I haven’t mentioned The ZIIT Method on the blog recently, but it warrants occasional mention. It’s pretty amazing. This is a method you would use if you want to do absolutely everything you can to prevent a zit from forming. It includes taking zinc and an NSAID like Ibuprophen to reduce inflammation, icing the zit, and spot treating with both 2.5% benzoyl peroxide and 10% glycolic acid.
Because my skin is normally completely clear from The Acne.org Regimen, I don’t have to use this method often, but on rare occasions when I do get a zit and I have a wedding to go to or something big like that, I’ll employ The ZIIT Method. Every time I do, I’m surprised at how well it works. As long as I catch a zit early, I can blast it with The ZIIT Method and eradicate it. It’s kinda fun. Try it out and see for yourself. If you do try it, please take a minute to review it here as well. I’d welcome more feedback from you guys on The ZIIT Method.
When it comes to acne, cold beats hot.
Hot: The power of heat at this time is limited in acne care. Lasers and radio frequency devices use targeted heat to kill bacteria in the skin, which can improve acne, but only to a moderate degree and for a high cost. For these reasons, I don’t advocate for these methods, especially lasers. I am intrigued by radio frequency devices and will keep my eye on them as more research comes out, but so far I don’t see much good science when it comes to radio frequency and acne. Spot treatment devices which claim to use heat to stop a pimple from forming tend to disappoint in both their efficacy and cost as well.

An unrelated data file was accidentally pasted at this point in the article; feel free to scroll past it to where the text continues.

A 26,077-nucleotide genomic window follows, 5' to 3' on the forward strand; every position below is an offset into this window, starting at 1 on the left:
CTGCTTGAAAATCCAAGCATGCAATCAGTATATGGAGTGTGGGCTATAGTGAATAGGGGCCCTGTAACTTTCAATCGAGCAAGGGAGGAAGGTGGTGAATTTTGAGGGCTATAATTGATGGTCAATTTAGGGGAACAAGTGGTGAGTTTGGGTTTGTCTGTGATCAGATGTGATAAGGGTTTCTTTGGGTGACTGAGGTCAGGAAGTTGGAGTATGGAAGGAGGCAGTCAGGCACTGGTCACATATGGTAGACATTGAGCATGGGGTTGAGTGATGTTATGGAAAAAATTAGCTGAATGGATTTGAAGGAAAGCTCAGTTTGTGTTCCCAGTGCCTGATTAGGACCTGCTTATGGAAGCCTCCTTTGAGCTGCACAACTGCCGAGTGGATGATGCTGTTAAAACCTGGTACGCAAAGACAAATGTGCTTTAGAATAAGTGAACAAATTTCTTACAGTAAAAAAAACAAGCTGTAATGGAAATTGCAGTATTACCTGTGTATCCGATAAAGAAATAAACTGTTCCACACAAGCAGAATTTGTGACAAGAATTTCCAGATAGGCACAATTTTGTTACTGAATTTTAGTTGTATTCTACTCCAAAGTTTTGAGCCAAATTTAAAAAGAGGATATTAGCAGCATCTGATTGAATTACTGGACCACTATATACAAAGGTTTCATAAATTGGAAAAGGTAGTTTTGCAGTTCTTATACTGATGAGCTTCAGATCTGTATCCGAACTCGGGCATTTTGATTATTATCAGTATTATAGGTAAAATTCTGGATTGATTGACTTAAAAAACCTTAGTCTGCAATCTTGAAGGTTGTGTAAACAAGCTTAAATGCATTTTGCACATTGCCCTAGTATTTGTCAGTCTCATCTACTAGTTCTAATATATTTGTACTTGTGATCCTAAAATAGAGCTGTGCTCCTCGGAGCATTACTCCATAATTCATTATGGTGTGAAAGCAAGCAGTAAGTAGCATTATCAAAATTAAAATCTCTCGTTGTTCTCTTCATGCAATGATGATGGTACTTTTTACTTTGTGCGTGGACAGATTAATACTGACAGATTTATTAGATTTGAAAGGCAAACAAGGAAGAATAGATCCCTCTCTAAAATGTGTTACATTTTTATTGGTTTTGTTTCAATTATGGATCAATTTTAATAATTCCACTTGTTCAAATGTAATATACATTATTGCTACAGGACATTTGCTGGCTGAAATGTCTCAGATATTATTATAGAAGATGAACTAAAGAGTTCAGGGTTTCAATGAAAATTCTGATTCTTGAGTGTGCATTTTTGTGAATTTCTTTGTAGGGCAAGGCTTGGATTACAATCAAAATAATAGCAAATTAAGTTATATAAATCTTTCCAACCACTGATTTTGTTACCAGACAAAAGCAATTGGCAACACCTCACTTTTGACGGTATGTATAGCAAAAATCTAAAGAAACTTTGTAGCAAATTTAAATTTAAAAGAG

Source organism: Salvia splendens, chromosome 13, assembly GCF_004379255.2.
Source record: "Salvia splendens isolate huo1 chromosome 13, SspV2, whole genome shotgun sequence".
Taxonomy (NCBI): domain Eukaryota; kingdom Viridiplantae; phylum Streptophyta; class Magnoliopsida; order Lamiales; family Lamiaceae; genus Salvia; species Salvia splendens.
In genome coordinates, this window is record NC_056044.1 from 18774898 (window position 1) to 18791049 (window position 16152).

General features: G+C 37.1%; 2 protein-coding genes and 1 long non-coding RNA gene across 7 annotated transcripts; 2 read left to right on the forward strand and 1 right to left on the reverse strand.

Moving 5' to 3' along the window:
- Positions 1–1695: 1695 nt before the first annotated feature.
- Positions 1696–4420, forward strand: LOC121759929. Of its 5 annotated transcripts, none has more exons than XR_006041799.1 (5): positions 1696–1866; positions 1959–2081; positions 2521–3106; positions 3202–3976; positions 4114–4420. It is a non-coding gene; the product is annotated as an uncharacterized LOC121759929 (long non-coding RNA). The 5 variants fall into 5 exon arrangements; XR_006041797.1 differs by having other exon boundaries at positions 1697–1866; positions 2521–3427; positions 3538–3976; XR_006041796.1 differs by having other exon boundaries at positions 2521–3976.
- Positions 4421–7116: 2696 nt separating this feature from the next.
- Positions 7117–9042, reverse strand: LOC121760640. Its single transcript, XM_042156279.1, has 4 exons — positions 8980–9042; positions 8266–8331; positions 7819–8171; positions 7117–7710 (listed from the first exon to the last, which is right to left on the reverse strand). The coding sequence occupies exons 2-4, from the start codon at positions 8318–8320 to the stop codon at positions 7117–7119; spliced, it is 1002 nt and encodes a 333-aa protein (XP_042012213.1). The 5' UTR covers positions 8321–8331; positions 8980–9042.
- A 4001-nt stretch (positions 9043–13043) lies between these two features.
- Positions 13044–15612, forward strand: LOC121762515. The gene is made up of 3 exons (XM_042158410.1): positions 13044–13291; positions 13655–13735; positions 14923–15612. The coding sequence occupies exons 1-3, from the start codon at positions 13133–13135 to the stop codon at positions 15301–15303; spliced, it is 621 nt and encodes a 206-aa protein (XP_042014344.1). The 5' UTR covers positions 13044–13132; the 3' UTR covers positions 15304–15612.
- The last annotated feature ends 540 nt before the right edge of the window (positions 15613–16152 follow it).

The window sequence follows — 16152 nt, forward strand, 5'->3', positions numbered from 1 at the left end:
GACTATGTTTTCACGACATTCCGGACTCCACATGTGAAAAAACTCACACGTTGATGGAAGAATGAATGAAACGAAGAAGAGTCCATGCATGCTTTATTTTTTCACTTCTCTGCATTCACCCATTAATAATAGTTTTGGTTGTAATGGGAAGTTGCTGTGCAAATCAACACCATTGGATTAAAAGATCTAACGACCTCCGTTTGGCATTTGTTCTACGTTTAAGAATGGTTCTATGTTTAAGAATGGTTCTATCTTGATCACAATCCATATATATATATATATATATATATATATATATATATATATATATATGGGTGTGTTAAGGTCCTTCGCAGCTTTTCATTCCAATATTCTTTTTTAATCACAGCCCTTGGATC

Cold: Cold on the other hand, has a long standing history of helping to treat acne. According to a review article published in Cutaneous and Ocular Toxicology, “Cold is…a useful treatment modality. In dermatological care, cold is often used for angioedema (under the skin swelling)…” We can see the power of ice in spot treatment. If you feel a zit forming, put a piece of ice in a Ziploc bag and hold it very gently on the spot for 5 minutes. This simple treatment can work wonders, especially when combined with proper topical treatment and anti-inflammatory agents. While less convenient, ice can also be used all over the face. If you’d like to try it, simply fill up a styrofoam cup with water and freeze it. Then peel back the styrofoam and VERY GENTLY move the ice over your entire face. This can get messy but can be fun from time to time. Just be certain to remain ultra gentle to reduce any unwanted irritation.
Cold can help, but there is no substitute for properly treating your skin. First, get on The Regimen and get cleared up. Then, feel free to use ice on occasion when you need it for spot treatment or when you just feel like adding in something for a change of pace.
- Bayata S, Turel EA. “Thermotherapy in dermatology.” Cutaneous and Ocular Toxicology. 2012; 31(3): 235-40.